Legal briefs

Are employees entitled to time off to attend citizenship ceremony?

Are employees entitled to time off to attend citizenship ceremony?

The following question was posed by an employer to Tim Mitchell, a lawyer with Laird Armstrong in Calgary and one of Canadian Employment Law Today’s experts: “We have a landed immigrant on staff who has asked for a half day off to attend a citizenship test or ceremony. Do we have to pay him for time off?”

Answer: A citizenship ceremony is the final step taken by a landed immigrant in attaining Canadian citizenship. Attendance at the ceremony is mandatory and its timing is determined by citizenship officials. However, there is nothing in the Citizenship Act or its regulations that compels an employer to give an employee time off work for attendance at a citizenship ceremony.

Employment standards statutes throughout Canada compel the granting of leaves of absence for numerous purposes, depending on the jurisdiction. Employers are variously required to grant maternity, paternity, parental and adoption leaves, sickness leaves, bereavement leave, compassionate care leave and time off for voting and jury duty. I am not aware of any employment standards provision that compels an employer to grant even an unpaid leave to an employee at a citizenship hearing.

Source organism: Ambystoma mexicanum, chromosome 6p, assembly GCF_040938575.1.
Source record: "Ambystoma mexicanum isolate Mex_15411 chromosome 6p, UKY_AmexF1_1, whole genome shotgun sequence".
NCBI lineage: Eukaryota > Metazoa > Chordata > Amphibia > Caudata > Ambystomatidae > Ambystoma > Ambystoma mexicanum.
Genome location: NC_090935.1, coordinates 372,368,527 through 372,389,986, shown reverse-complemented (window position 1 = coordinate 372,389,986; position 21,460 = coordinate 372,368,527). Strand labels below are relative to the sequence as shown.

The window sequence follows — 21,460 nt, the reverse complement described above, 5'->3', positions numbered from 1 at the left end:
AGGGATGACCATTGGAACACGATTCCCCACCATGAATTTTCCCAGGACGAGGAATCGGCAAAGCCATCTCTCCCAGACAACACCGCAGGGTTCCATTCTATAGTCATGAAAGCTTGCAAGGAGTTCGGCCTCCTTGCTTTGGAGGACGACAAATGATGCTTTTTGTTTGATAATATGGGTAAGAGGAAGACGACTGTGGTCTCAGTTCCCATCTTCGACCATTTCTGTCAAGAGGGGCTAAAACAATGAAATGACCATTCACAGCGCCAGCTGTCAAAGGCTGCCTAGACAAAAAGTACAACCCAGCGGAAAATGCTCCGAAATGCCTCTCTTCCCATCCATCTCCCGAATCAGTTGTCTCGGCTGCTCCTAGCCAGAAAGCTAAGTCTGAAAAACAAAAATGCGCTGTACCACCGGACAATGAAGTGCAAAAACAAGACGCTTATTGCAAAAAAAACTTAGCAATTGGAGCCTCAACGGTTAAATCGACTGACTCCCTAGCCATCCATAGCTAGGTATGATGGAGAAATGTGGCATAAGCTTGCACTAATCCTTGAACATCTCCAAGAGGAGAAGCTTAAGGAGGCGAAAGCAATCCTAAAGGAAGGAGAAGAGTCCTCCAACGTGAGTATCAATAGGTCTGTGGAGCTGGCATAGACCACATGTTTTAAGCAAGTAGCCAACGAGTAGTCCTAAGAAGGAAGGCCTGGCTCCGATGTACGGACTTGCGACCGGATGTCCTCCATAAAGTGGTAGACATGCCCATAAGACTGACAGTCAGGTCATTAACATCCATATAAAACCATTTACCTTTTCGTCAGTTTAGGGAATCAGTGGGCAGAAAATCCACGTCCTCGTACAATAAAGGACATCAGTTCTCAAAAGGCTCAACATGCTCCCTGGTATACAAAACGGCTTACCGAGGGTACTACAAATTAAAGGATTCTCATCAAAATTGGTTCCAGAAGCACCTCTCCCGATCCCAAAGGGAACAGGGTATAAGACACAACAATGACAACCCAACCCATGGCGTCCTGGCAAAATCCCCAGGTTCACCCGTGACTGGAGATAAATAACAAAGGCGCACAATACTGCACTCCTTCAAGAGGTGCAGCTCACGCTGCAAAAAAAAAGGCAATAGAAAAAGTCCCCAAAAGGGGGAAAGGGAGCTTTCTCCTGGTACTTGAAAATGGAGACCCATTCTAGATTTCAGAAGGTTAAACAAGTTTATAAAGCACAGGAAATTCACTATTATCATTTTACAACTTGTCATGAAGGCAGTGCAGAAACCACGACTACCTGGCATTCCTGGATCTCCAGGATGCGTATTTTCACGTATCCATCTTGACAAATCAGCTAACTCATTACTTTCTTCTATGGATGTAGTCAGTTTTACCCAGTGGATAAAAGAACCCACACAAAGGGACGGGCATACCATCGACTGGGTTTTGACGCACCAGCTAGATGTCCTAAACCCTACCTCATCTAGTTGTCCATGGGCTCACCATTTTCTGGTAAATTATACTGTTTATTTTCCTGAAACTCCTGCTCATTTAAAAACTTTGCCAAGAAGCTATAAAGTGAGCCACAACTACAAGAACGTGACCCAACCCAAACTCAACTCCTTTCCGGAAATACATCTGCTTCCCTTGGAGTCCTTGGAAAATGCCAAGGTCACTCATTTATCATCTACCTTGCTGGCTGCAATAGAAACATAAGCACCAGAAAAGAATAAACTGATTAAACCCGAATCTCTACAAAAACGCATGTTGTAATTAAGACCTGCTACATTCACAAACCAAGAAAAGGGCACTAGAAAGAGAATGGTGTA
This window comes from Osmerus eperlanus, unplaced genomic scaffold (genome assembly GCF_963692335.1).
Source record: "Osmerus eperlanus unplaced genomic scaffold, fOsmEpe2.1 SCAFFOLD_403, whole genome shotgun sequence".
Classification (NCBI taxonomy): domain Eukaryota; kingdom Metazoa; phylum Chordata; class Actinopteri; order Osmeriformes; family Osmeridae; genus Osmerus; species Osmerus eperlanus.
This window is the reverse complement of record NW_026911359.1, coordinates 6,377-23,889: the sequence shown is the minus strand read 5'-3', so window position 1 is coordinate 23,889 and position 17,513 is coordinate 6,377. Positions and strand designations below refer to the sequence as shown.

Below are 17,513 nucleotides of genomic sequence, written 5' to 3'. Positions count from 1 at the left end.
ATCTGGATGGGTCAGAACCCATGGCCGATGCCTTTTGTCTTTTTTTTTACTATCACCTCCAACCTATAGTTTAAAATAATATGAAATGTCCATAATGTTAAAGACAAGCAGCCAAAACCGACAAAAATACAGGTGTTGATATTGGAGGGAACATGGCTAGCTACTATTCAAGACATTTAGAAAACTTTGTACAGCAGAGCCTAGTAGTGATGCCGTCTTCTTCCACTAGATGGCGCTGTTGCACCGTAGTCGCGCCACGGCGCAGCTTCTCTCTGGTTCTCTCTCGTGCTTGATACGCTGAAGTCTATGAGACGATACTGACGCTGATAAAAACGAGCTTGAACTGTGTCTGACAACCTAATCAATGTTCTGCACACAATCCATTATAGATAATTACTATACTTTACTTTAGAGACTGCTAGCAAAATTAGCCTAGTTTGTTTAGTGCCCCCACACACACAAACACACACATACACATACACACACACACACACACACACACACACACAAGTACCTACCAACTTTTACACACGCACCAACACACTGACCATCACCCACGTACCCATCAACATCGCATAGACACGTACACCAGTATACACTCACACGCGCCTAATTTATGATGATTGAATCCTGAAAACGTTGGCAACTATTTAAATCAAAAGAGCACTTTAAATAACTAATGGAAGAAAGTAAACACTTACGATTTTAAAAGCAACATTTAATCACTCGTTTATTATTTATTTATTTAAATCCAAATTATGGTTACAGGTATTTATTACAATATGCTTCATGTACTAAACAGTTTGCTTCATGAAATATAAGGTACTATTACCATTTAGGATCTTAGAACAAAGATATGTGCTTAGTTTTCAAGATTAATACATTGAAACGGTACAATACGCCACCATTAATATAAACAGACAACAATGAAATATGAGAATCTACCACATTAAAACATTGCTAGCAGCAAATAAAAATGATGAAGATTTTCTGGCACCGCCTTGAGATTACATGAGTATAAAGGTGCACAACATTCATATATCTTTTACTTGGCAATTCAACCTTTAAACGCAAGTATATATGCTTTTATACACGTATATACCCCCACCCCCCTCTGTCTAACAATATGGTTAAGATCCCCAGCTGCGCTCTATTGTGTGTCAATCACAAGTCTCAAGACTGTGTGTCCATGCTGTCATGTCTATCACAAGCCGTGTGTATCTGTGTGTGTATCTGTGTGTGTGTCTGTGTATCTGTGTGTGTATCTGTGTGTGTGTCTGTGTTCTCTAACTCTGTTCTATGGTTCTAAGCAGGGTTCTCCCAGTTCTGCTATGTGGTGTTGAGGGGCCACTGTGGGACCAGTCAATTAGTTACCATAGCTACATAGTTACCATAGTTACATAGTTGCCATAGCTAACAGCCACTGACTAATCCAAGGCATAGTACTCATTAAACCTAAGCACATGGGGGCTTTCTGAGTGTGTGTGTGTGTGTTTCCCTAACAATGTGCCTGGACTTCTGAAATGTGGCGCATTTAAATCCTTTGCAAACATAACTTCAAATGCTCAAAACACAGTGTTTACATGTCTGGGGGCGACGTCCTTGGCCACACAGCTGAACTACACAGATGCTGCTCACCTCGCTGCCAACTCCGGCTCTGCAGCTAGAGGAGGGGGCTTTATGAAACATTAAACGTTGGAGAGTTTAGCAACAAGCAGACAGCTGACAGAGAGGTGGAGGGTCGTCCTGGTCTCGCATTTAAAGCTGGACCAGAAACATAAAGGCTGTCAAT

Neither the Alberta nor the federal human rights legislation includes citizenship as a prohibited ground of discrimination. It is possible, under certain circumstances, that an employee could make a claim of discrimination on the protected grounds of ancestry, place of origin, national or ethnic origin or similar grounds in provincial human rights legislation if paid leave were made available to employees for other personal events such as marriages or religious ceremonies.

Many collective agreements do provide special leave with pay for attendance at one’s own citizenship ceremony. However, these are negotiated benefits and are not compelled by law.

Tim Mitchell is a partner with Laird Armstrong in Calgary who practices employment and labour law. He can be reached at [email protected].

To read the full story, login below.

Not a subscriber?

Start your subscription today!